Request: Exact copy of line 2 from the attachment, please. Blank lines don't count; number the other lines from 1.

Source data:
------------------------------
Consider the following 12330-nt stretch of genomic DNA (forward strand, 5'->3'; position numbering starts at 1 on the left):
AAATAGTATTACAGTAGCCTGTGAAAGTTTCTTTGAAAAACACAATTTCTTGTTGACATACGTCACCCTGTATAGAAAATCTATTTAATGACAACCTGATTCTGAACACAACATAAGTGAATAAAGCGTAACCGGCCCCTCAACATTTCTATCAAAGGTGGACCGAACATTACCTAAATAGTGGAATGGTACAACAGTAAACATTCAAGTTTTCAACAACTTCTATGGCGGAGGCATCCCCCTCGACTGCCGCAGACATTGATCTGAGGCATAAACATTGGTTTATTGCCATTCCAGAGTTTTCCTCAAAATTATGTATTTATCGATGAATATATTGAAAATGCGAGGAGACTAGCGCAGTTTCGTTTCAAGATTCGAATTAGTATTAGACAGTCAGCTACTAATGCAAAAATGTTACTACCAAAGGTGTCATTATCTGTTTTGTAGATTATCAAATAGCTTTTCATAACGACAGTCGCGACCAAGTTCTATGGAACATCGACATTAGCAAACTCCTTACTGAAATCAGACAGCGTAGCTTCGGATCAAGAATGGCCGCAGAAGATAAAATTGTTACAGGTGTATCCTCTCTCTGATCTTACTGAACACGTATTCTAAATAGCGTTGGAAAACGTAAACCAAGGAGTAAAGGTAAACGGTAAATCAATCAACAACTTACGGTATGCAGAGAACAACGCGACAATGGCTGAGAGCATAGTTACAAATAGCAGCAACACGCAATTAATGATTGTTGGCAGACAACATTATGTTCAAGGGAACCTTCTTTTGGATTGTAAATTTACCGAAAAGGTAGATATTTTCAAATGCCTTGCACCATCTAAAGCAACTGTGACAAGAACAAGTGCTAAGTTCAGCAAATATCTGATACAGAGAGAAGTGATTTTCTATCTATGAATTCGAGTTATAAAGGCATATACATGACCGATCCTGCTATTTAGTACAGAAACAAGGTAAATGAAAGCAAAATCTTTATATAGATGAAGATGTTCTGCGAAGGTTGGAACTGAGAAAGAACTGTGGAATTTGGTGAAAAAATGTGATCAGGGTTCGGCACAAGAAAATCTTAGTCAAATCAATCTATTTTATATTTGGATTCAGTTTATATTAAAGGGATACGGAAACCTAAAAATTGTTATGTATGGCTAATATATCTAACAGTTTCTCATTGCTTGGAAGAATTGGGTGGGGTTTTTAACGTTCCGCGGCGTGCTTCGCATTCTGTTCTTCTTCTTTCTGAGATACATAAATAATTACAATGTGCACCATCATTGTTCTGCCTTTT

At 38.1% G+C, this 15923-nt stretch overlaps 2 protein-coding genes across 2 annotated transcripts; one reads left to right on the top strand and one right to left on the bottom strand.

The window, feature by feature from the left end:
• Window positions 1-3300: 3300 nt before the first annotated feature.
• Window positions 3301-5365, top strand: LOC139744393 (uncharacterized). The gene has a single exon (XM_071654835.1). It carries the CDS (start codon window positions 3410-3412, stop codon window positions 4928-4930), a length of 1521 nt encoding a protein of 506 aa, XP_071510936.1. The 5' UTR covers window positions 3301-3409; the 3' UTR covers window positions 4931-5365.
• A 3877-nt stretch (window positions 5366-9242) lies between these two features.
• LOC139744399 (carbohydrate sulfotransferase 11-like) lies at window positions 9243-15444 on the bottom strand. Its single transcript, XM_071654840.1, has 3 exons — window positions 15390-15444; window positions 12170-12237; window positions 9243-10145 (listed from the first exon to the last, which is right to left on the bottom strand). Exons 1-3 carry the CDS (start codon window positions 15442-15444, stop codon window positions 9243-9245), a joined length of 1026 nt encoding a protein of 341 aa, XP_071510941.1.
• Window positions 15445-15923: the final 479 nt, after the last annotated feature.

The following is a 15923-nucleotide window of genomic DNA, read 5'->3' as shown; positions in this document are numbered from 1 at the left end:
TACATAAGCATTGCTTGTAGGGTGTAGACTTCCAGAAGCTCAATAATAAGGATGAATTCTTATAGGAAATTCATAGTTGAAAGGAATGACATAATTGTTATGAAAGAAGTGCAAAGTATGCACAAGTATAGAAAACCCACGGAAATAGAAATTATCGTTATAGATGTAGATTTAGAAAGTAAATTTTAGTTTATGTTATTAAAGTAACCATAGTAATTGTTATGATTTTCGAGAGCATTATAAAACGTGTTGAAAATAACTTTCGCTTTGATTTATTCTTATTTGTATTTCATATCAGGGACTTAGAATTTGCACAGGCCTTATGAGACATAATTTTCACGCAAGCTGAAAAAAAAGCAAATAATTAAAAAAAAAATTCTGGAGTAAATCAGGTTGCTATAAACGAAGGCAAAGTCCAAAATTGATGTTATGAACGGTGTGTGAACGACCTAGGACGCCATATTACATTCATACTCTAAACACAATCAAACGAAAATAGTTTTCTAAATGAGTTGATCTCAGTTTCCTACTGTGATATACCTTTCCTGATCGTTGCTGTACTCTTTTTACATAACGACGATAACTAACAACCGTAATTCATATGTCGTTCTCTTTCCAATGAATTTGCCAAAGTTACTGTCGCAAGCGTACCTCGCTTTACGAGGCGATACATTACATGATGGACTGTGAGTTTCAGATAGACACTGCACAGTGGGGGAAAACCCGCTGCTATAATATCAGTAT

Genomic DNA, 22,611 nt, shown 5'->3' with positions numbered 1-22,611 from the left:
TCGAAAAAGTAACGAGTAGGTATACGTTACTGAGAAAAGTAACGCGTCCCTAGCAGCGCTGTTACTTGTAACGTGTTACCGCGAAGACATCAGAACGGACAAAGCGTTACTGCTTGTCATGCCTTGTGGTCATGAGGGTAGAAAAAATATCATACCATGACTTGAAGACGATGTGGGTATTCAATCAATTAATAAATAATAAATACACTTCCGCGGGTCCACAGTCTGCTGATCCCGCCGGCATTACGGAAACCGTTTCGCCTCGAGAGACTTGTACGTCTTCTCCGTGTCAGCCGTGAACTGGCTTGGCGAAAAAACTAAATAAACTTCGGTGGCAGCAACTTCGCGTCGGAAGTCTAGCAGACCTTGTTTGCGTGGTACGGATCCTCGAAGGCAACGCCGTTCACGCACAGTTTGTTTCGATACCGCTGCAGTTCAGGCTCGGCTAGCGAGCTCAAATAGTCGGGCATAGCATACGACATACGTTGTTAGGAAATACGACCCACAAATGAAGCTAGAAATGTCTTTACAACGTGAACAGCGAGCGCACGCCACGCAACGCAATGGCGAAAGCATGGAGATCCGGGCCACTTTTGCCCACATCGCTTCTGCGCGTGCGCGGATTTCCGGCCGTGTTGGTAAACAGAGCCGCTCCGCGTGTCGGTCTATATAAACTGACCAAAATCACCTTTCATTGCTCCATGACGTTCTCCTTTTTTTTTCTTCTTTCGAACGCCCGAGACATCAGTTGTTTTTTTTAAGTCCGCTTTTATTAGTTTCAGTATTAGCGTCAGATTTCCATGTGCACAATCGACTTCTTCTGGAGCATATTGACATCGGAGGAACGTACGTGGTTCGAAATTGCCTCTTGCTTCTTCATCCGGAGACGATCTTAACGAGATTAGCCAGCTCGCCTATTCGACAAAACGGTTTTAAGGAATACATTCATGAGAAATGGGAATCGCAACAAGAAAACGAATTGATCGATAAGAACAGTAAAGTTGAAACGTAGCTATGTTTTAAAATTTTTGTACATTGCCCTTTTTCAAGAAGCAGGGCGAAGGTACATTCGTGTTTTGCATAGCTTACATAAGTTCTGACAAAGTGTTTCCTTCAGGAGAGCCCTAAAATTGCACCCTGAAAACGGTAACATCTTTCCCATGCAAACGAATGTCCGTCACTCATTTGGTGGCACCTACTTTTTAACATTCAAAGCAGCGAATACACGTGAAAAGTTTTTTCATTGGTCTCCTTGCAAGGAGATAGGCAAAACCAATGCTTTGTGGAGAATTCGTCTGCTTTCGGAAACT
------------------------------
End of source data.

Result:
AAATAGTATTACAGTAGCCTGTGAAAGTTTCTTTGAAAAACACAATTTCTTGTTGACATACGTCACCCTGTATAGAAAATCTATTTAATGACAACCTGATTCTGAACACAACATAAGTGAATAAAGCGTAACCGGCCCCTCAACATTTCTATCAAAGGTGGACCGAACATTACCTAAATAGTGGAATGGTACAACAGTAAACATTCAAGTTTTCAACAACTTCTATGGCGGAGGCATCCCCCTCGACTGCCGCAGACATTGATCTGAGGCATAAACATTGGTTTATTGCCATTCCAGAGTTTTCCTCAAAATTATGTATTTATCGATGAATATATTGAAAATGCGAGGAGACTAGCGCAGTTTCGTTTCAAGATTCGAATTAGTATTAGACAGTCAGCTACTAATGCAAAAATGTTACTACCAAAGGTGTCATTATCTGTTTTGTAGATTATCAAATAGCTTTTCATAACGACAGTCGCGACCAAGTTCTATGGAACATCGACATTAGCAAACTCCTTACTGAAATCAGACAGCGTAGCTTCGGATCAAGAATGGCCGCAGAAGATAAAATTGTTACAGGTGTATCCTCTCTCTGATCTTACTGAACACGTATTCTAAATAGCGTTGGAAAACGTAAACCAAGGAGTAAAGGTAAACGGTAAATCAATCAACAACTTACGGTATGCAGAGAACAACGCGACAATGGCTGAGAGCATAGTTACAAATAGCAGCAACACGCAATTAATGATTGTTGGCAGACAACATTATGTTCAAGGGAACCTTCTTTTGGATTGTAAATTTACCGAAAAGGTAGATATTTTCAAATGCCTTGCACCATCTAAAGCAACTGTGACAAGAACAAGTGCTAAGTTCAGCAAATATCTGATACAGAGAGAAGTGATTTTCTATCTATGAATTCGAGTTATAAAGGCATATACATGACCGATCCTGCTATTTAGTACAGAAACAAGGTAAATGAAAGCAAAATCTTTATATAGATGAAGATGTTCTGCGAAGGTTGGAACTGAGAAAGAACTGTGGAATTTGGTGAAAAAATGTGATCAGGGTTCGGCACAAGAAAATCTTAGTCAAATCAATCTATTTTATATTTGGATTCAGTTTATATTAAAGGGATACGGAAACCTAAAAATTGTTATGTATGGCTAATATATCTAACAGTTTCTCATTGCTTGGAAGAATTGGGTGGGGTTTTTAACGTTCCGCGGCGTGCTTCGCATTCTGTTCTTCTTCTTTCTGAGATACATAAATAATTACAATGTGCACCATCATTGTTCTGCCTTTT